This is part 6/6 of a series on Surviving Summer School. To read the other parts check here.
Today’s the day: it’s under two weeks until the usual start of summer school season, and my final post in this series. In this post I’m talking about after it’s all over – you’ve completed your two or four or six or even eight weeks at summer school, and now you need to relearn how to survive in the real world.
Expect withdrawl symptoms.
If you thought starting at summer school was a culture shock, finishing summer school is even more so. For the last x number of weeks, you’ve lived in a bubble. A somewhat hectic, crazy bubble, where you’ve not had much free time, you’ve had a very rigid schedule, and you’ve been working (and living) with pretty much the same group of people 24/7. Leaving that is almost guaranteed to be strange.
Personally, I know that for the first few days after my summer school contract finishes, these thoughts will be at the forefront of my mind:
- Where are the children? Am I meant to be supervising them?
- See above, preceded by variants on ‘It’s suspiciously quiet…’
- What do you mean dinner isn’t at exactly 6pm every night?
- What do you mean I have to cook my own dinner? And then wash up after?
- Wait, I get to choose what food I want to eat?
- What exactly am I meant to be doing right now?
- Just wait til I tell (insert name of summer school colleague) about this!
All I can say with regards to any of this is a) it’s normal, b) give it time.
This one time, at summer school…
The double-edged sword of returning to the ‘real world’ post summer school is that not only are you rejoining your previous life, but you’re also suddenly spending all your time with PWWNASSs – People Who Were Not At Summer School. Understandably, the only known cure for this is both to keep in touch with your summer school colleagues, and to start (or restart) a teaching job in the autumn with a load of other recovering summer school teachers.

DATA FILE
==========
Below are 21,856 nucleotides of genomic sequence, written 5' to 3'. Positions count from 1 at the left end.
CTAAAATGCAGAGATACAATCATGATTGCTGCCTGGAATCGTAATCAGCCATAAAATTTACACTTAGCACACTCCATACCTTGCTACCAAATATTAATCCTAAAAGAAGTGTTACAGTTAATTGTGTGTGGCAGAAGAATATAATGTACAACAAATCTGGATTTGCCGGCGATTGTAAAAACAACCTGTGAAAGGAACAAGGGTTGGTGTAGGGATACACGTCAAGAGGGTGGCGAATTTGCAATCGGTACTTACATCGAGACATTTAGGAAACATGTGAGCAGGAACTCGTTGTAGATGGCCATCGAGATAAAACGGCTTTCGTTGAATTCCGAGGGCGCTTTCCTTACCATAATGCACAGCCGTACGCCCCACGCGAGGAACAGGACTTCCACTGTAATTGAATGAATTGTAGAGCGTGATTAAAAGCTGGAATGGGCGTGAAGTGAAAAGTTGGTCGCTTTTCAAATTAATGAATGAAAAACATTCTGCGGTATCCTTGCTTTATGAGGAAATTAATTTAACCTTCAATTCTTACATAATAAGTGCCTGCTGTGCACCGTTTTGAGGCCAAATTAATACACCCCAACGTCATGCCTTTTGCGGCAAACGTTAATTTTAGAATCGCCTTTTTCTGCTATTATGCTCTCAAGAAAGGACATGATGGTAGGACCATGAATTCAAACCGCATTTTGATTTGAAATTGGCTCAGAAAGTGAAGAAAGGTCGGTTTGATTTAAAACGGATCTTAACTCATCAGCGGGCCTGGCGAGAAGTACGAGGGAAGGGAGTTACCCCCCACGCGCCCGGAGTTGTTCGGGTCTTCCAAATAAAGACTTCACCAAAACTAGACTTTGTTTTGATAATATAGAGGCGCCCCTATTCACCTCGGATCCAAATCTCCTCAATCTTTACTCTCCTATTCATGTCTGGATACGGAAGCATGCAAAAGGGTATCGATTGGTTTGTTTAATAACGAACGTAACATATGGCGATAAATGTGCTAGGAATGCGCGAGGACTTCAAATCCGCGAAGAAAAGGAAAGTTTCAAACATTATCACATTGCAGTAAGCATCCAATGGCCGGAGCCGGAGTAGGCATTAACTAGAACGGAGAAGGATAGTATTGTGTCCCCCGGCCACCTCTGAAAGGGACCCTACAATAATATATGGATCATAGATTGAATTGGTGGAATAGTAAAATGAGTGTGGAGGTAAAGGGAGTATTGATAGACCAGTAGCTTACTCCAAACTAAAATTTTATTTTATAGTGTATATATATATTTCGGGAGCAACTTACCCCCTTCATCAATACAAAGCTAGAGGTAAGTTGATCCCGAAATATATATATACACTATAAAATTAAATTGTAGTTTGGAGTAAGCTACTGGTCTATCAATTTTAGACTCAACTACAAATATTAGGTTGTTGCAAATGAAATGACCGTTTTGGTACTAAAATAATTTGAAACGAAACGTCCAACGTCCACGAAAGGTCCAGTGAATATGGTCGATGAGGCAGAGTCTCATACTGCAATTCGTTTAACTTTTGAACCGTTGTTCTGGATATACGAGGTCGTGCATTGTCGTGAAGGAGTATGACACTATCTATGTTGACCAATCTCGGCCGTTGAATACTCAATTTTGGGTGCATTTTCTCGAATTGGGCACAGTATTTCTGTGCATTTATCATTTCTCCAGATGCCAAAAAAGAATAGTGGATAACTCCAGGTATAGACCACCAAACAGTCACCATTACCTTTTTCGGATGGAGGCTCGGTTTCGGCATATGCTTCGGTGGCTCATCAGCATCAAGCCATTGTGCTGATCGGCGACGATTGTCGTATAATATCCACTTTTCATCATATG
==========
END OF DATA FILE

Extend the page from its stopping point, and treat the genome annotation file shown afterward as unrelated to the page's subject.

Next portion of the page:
In the meantime, I must offer my condolences to all your friends, family, and loved ones. If you’ve ever seen the first few American Pie films you’ll know where I’m coming from with the title of this section: recovering summer school staff are destined to retell all of the hilarious summer school stories at any available opportunity. PWWNASSs will not get it. That’s ok.
Taking it back into the ‘real world’.
I’m well aware that this is a pretty light-hearted post, but I do still have some wisdom to impart. Hopefully, over your time at summer school, you’ve learnt something – now is your chance to put it into practice.
- During your time at summer school, chances are that you’ve come across something new. Be it a new game or activity, a type of lesson you taught that worked really well, or a coursebook or online resource that you hadn’t used previously – make a note of it, and use it again! If you’re returning to or starting a teaching job in the autumn, you’ve got a great excuse to try it out. If you’ll be returning to uni or looking for work, simply make a note of it that you’ll have available when you are next in front of a class.